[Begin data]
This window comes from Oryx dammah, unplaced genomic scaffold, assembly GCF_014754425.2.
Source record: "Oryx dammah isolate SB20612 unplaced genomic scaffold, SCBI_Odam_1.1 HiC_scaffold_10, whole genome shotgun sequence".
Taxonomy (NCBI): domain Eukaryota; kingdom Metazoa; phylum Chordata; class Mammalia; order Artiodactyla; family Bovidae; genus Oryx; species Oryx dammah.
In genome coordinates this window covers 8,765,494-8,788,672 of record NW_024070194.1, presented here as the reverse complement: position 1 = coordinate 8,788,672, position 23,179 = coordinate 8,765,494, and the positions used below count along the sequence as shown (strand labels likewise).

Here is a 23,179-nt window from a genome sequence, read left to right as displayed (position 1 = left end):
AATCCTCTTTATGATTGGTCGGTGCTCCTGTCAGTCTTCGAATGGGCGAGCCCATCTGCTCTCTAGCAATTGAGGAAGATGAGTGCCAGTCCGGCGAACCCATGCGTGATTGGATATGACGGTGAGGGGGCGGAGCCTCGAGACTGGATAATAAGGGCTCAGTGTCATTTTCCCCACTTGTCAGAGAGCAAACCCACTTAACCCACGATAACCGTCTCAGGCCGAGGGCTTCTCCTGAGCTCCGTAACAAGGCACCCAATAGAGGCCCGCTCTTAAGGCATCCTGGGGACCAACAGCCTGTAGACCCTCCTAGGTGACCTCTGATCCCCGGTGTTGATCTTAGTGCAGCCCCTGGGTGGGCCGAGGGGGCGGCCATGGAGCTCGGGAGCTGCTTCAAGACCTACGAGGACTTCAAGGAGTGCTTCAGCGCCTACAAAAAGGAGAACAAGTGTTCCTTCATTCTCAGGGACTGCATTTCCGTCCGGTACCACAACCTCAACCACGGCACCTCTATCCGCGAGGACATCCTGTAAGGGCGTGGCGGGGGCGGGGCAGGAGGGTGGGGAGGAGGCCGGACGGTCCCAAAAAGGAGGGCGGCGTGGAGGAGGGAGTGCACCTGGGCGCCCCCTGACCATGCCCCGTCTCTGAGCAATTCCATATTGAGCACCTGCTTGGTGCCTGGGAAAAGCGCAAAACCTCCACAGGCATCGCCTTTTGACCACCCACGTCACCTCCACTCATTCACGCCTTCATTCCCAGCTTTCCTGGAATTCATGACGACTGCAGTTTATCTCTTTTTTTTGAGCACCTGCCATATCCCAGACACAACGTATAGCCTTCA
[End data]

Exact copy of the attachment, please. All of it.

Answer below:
This window comes from Oryx dammah, unplaced genomic scaffold, assembly GCF_014754425.2.
Source record: "Oryx dammah isolate SB20612 unplaced genomic scaffold, SCBI_Odam_1.1 HiC_scaffold_10, whole genome shotgun sequence".
Taxonomy (NCBI): domain Eukaryota; kingdom Metazoa; phylum Chordata; class Mammalia; order Artiodactyla; family Bovidae; genus Oryx; species Oryx dammah.
In genome coordinates this window covers 8,765,494-8,788,672 of record NW_024070194.1, presented here as the reverse complement: position 1 = coordinate 8,788,672, position 23,179 = coordinate 8,765,494, and the positions used below count along the sequence as shown (strand labels likewise).

Here is a 23,179-nt window from a genome sequence, read left to right as displayed (position 1 = left end):
AATCCTCTTTATGATTGGTCGGTGCTCCTGTCAGTCTTCGAATGGGCGAGCCCATCTGCTCTCTAGCAATTGAGGAAGATGAGTGCCAGTCCGGCGAACCCATGCGTGATTGGATATGACGGTGAGGGGGCGGAGCCTCGAGACTGGATAATAAGGGCTCAGTGTCATTTTCCCCACTTGTCAGAGAGCAAACCCACTTAACCCACGATAACCGTCTCAGGCCGAGGGCTTCTCCTGAGCTCCGTAACAAGGCACCCAATAGAGGCCCGCTCTTAAGGCATCCTGGGGACCAACAGCCTGTAGACCCTCCTAGGTGACCTCTGATCCCCGGTGTTGATCTTAGTGCAGCCCCTGGGTGGGCCGAGGGGGCGGCCATGGAGCTCGGGAGCTGCTTCAAGACCTACGAGGACTTCAAGGAGTGCTTCAGCGCCTACAAAAAGGAGAACAAGTGTTCCTTCATTCTCAGGGACTGCATTTCCGTCCGGTACCACAACCTCAACCACGGCACCTCTATCCGCGAGGACATCCTGTAAGGGCGTGGCGGGGGCGGGGCAGGAGGGTGGGGAGGAGGCCGGACGGTCCCAAAAAGGAGGGCGGCGTGGAGGAGGGAGTGCACCTGGGCGCCCCCTGACCATGCCCCGTCTCTGAGCAATTCCATATTGAGCACCTGCTTGGTGCCTGGGAAAAGCGCAAAACCTCCACAGGCATCGCCTTTTGACCACCCACGTCACCTCCACTCATTCACGCCTTCATTCCCAGCTTTCCTGGAATTCATGACGACTGCAGTTTATCTCTTTTTTTTGAGCACCTGCCATATCCCAGACACAACGTATAGCCTTCA